I don't understand the first problem you list. I think people just want to use it to build web apps and whether or not the address/url changes isn't much of a deal.

What do seem to be major limitations are 1) the inconsistencies across browsers and 2) the cross-domain restrictions.

I see a lot of people noting that this whole thing is supposedly "nothing new" and "been around for awhile". These people miss the point. Fact is, this thing is getting nearly zero usage despite being incredibly valuable. The documentations on this stuff is, at best, horrible.

pat said...

ps I would never base an XHTML v. HTML decision on bandwidth savings. If people cared an ounce about bandwidth they'd look like Google or Craigslist. You'd get much better savings simply deleting one useless image per page.

Rakesh Pai said...

Pat:
The issue of the address-bar URL not changing is much the same with XMLHttpRequest as it is with framed web pages. The problems include un-bookmarkable pages, difficult-to-get permalinks, broken functionality of the back button, etc. This hasn't been a problem yet with XMLHttpRequest, but then again, we are just starting to use XMLHttpRequest and the wow-factor hasn't yet died down.

Inconsistencies across browsers may be reasonably easy to handle using code. However, you are right about the cross-domain scripting. A little research later, I found out that browser manufacturers have started realizing this as being detrimental to the growth of web services itself, and steps are being taken to fix the security issues.

I think this cross-domain problem might be easy to circumvent if the servers communicate with each other, and the client gathers data from only one domain. So, effectively, the server mirrors the information from different domains, probably realtime. This is just a thought - I'll have to experiment with this to be sure.

Anonymous said...

I'm wondering if you could import a `script` tag from the XHTML document into the host document. That would be a sweet way to transfer JavaScript via XMLHTTPRequest I think.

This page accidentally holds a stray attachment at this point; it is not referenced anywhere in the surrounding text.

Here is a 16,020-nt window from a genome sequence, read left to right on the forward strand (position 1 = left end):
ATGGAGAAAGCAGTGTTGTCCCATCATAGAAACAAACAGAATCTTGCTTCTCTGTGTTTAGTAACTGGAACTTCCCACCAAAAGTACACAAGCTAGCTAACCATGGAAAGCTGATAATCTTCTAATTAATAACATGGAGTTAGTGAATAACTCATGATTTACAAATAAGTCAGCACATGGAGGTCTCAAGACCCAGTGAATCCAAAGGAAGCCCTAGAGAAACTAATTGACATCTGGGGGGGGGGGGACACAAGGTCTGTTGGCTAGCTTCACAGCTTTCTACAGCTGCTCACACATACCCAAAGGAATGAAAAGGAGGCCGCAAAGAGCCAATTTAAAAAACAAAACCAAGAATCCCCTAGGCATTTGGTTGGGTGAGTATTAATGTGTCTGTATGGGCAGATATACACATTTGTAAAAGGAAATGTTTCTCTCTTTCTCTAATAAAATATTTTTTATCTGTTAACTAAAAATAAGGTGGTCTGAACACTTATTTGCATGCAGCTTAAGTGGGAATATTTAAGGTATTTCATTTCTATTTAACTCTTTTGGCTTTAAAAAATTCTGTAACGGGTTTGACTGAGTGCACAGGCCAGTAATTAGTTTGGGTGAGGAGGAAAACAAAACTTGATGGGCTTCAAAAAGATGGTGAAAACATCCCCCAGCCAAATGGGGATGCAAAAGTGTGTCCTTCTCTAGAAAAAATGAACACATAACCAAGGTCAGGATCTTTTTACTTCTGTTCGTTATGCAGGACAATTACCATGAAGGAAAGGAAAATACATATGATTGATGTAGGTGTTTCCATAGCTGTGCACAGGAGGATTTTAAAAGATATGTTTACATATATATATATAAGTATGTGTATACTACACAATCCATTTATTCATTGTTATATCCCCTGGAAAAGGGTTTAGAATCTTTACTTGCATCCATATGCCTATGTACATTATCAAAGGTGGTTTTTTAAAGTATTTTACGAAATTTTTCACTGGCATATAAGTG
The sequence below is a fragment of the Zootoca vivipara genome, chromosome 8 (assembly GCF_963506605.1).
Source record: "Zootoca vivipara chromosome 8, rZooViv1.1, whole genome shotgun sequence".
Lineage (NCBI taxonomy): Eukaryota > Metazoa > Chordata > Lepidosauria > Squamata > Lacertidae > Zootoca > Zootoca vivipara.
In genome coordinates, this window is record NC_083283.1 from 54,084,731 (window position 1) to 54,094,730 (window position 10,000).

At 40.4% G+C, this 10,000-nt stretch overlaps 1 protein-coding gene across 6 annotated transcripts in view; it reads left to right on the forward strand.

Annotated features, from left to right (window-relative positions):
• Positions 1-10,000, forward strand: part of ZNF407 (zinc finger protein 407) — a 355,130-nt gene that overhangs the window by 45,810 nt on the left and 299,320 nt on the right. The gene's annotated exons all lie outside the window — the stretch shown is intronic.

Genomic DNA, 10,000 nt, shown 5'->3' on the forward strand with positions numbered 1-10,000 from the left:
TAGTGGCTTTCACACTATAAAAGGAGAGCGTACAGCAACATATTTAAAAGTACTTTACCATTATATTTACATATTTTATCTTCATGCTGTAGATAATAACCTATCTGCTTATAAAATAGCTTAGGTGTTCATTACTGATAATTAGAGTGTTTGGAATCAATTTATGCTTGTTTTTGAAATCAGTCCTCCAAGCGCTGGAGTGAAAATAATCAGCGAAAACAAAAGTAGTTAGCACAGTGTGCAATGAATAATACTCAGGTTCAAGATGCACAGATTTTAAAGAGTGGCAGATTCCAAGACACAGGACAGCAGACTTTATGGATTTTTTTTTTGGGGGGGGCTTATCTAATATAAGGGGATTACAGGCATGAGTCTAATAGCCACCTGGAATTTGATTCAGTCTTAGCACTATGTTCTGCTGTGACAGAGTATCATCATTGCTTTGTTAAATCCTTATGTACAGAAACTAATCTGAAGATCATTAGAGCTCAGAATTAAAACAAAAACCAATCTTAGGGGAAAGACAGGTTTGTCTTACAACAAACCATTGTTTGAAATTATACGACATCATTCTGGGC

Rakesh Pai said...

Actually, in a comment to one of my earlier posts, Adam Michela gave a beautiful snippet of JavaScript to dynamically include a JavaScript file from the server. It requires a DOM compliant browser, though, but that should be reasonable to ask for.

Anonymous said...

Rakesh, while that would work, you won't be able to send anything to the server anymore, aside from sending variables via the GET request.

P.S. I was the "Anonymous" who suggested importing a `script` tag. Gotta love Blogger for not allowing anonymous posters to use contact infromation!

- Mark Wubben

Rakesh Pai said...

What was that again, Mark? I didn't quite understand what you meant.

Anonymous said...

Rakesh, sorry for the late reply, been a bit busy last few days... and I'm not really sure what you want to know, either :)

- Mark Wubben

Chris Fritz said...

For the innerHTML problem with XHTML, in a web application, I use something like this:
var parser = new DOMParser();
var doc = parser.parseFromString(xmlhttp.responseText, "text/xml");

Now "doc" is the returned XML made into elements without the mess of creating each element and setting its attributes and text.